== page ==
There was a real classical buzz at the Courtney Centre last Sunday. Marco Fatichenti's recital of romantic and impressionist composers charged the audience with enthusiasm and awe.
His direct approach to Debussy's Masques shimmered and sparkled; then was movingly languorous. There was no doubt that the stage was set for drama, or life.
What better vehicle to expand this theme than Schumann's Carnaval? This frequently performed work is demanding of versatility and virtuosity: characteristics we expect as normal from a NADSA concert. However, this performance transcended normality. At times the speed was breathtaking, but the dynamic structure still shone. In poignant moments the intensity was palpable. I found myself thinking that musicality took precedence over time signatures or indeed any printed notation. We were sharing an experience directly through a musical performance. As a member of the audience put it [herself a pianist of some standing], she had not come across such a combination of technical skill and control of colour for many years. She also loved his lack of affectation and flamboyance.
After the interval, we returned to Debussy with three preludes from Book 2: 'Mists' was portrayed as rolling and swirling ripples with the abrupt interjection of high treble and low bass notes; 'The Wine Gate' was Spanish heat and habanera; and 'Odine' was compulsively lyrical.
Marco gave us an introduction to his next two pieces which were by Granados. He asked us whether we thought a score was the ultimate truth, and told us that composers often improvised when playing their own compositions; and Granados was a great improviser. So perhaps a performance could aim to be what the composer might have done. This, being part of his doctoral researches, heightened our feelings of being at the cutting edge. The titles of the two movements that we subsequently heard from Granados' Goyescas are almost self-explanatory of the experience: 'The Maiden and the Nightingale', - intensely romantic; and 'Epilogue, The Ghost's Serenade'.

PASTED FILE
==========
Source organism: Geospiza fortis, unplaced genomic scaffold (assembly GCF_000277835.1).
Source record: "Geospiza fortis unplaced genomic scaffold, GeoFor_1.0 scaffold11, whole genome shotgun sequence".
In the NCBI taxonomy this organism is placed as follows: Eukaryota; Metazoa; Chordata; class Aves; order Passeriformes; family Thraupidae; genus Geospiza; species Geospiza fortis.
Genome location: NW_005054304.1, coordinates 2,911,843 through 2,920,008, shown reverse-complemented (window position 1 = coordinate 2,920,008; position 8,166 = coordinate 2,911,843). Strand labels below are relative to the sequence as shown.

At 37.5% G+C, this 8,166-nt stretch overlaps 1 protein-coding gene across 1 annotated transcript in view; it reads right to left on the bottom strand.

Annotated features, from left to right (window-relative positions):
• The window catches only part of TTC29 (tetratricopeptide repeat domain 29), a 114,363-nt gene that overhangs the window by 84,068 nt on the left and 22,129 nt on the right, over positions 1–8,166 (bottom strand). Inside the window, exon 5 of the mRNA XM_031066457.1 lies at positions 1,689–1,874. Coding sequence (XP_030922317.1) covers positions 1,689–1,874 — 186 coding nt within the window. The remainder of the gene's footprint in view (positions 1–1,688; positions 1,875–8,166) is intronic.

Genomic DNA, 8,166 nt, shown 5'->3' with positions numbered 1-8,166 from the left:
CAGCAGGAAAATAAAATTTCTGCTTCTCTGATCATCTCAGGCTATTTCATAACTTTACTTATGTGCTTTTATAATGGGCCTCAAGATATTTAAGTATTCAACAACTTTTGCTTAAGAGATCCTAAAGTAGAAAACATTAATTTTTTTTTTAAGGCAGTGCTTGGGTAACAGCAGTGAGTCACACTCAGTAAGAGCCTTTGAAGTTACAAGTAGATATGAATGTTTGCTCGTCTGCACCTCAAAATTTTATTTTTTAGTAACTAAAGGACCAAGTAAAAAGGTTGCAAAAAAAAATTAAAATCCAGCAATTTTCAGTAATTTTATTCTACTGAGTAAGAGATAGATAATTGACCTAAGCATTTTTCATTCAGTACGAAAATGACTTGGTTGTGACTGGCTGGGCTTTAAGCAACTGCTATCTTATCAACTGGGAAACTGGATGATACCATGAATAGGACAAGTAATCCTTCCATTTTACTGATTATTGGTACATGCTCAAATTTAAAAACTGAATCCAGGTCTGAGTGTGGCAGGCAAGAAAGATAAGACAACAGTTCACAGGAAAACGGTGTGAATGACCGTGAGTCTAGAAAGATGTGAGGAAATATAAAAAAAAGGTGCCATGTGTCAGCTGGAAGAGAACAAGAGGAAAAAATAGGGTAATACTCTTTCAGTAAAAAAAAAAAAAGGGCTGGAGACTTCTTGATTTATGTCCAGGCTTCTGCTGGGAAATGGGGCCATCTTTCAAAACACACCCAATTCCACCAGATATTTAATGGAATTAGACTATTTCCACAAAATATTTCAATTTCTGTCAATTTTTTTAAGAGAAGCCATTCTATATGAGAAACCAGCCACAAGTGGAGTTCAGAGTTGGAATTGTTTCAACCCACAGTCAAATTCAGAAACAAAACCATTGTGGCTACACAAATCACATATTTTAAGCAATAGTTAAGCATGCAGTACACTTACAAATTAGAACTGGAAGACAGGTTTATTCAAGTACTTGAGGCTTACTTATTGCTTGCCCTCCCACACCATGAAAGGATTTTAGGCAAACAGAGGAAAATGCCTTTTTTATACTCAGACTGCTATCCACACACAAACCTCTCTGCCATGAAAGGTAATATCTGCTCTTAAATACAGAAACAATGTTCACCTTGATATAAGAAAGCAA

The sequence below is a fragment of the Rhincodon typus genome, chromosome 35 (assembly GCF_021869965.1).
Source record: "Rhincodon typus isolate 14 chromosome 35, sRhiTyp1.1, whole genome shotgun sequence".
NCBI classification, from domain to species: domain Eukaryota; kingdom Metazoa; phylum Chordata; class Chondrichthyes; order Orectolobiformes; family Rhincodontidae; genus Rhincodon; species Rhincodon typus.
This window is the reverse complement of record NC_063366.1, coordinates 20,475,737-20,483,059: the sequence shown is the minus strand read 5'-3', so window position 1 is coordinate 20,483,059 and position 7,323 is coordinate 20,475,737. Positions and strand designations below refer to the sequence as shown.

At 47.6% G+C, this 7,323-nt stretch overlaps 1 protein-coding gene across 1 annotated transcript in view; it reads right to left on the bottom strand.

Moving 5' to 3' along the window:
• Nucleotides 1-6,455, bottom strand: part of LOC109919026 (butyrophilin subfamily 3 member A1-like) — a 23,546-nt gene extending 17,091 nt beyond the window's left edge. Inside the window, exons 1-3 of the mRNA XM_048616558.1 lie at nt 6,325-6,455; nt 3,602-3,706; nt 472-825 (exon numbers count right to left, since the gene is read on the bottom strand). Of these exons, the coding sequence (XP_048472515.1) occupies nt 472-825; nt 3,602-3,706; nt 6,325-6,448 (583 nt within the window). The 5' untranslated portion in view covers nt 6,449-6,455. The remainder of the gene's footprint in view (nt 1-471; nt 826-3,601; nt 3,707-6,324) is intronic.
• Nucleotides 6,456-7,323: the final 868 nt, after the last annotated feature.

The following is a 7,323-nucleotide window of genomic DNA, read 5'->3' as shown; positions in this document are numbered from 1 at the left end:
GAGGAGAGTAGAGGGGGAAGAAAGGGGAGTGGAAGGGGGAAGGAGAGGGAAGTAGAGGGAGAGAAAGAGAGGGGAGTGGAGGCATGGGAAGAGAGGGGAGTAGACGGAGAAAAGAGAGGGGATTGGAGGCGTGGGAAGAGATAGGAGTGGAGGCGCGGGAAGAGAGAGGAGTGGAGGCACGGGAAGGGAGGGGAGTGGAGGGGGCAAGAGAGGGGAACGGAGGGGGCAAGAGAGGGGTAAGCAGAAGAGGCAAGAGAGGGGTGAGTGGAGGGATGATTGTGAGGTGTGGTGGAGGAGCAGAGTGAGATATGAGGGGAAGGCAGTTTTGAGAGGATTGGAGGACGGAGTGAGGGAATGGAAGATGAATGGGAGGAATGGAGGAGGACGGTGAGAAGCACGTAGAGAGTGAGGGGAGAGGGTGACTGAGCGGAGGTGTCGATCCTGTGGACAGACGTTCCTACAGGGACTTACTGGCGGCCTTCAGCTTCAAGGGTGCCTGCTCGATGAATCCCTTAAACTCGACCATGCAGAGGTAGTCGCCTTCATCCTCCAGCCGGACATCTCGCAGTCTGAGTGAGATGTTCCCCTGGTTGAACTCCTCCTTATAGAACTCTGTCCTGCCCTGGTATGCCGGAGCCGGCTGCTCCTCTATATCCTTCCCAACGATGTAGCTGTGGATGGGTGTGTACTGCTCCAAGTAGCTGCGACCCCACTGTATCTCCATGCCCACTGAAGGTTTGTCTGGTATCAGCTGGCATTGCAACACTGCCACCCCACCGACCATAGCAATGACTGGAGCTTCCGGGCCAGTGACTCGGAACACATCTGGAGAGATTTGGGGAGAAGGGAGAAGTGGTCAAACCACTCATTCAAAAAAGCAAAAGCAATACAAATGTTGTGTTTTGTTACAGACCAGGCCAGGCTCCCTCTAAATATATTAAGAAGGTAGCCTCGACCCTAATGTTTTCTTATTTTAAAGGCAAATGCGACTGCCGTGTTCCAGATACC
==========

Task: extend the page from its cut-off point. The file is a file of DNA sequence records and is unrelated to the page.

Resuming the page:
The programme's final pieces were Chopin's Berceuse, and Scherzo No 2. Both are familiar, and suffice it to say that Marco's performance of these works illustrated why they are so popular.
The audience demanded an encore; Debussy's 'Fireworks' with their explosive dazzle and sparkle was rather more than anyone could have expected.
The exuberance generated was long lasting. The audience, whose ages ranged from 9 to 90, and some of whom had travelled 100 miles for this performance, were reluctant to let him leave. This was Marco Fatichenti's first concert for NADSA, and I, and I'm sure many others, hope that he will be returning before too long.